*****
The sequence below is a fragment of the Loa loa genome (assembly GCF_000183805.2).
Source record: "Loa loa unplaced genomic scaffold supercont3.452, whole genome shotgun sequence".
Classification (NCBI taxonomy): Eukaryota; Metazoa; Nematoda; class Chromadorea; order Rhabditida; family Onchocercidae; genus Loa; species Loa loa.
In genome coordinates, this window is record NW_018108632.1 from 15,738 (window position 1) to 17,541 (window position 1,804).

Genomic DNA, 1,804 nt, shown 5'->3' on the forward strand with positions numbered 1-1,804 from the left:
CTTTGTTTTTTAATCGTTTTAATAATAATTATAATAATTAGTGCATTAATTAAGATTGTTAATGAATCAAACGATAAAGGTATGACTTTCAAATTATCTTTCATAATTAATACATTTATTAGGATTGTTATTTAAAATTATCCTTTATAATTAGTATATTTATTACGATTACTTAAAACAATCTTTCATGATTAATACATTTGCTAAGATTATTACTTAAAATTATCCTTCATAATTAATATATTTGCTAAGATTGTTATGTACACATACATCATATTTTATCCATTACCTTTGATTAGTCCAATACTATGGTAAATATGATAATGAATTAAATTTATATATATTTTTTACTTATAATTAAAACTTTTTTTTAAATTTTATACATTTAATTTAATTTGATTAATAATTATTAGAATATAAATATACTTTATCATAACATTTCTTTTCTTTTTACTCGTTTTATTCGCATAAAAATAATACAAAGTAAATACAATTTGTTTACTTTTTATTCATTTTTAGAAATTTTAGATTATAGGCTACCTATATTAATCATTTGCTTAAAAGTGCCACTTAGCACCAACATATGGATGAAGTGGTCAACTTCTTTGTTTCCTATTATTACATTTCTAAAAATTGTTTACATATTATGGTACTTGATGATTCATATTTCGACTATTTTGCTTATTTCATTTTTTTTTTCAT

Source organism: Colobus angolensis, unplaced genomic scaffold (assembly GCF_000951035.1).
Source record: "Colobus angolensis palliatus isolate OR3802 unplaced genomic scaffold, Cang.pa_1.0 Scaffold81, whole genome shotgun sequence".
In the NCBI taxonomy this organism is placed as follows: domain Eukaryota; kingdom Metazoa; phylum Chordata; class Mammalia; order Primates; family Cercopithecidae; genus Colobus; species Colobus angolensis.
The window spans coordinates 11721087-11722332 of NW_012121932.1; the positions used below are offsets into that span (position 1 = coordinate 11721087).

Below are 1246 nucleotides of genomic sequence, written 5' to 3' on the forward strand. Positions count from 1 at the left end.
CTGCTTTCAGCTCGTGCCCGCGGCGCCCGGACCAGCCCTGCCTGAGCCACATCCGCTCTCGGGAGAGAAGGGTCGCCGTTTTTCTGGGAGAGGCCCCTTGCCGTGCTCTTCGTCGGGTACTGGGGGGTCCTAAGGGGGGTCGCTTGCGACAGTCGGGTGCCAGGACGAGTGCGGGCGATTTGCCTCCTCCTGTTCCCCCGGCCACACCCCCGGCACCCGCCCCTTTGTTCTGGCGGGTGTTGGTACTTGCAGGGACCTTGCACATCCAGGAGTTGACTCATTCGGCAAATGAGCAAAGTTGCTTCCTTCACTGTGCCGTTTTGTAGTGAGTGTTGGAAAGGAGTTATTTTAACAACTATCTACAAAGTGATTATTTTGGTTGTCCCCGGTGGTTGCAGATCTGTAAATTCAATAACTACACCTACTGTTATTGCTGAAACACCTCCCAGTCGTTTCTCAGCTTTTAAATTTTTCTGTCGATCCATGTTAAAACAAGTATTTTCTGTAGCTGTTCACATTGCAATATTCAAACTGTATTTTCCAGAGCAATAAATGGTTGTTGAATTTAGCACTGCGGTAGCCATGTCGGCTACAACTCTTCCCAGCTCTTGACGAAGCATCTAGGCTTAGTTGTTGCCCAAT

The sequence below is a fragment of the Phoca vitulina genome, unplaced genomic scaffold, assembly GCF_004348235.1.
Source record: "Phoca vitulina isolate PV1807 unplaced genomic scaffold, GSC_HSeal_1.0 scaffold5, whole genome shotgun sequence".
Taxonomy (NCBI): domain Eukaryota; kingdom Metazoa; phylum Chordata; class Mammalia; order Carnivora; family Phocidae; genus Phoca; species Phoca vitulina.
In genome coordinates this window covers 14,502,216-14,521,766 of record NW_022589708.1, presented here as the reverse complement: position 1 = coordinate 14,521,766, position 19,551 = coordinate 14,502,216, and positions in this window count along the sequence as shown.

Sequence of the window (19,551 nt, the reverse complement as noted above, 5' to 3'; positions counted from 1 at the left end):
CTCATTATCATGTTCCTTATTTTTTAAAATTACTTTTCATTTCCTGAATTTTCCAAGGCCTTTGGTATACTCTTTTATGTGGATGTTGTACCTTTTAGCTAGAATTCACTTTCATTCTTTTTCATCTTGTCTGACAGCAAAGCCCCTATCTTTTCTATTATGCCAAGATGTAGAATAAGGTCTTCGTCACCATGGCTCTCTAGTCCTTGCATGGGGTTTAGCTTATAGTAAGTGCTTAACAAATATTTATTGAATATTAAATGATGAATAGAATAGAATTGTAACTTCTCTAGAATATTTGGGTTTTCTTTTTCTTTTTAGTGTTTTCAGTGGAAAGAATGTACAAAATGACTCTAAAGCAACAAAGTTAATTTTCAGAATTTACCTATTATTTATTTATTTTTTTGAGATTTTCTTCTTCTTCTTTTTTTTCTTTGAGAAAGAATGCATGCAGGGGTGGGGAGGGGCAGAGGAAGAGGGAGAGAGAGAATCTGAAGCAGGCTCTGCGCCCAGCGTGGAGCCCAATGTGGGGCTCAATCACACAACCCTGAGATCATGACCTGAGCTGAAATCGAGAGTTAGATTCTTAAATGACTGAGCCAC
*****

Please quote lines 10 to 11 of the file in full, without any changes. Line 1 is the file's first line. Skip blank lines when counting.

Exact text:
The window spans coordinates 11721087-11722332 of NW_012121932.1; the positions used below are offsets into that span (position 1 = coordinate 11721087).

Below are 1246 nucleotides of genomic sequence, written 5' to 3' on the forward strand. Positions count from 1 at the left end.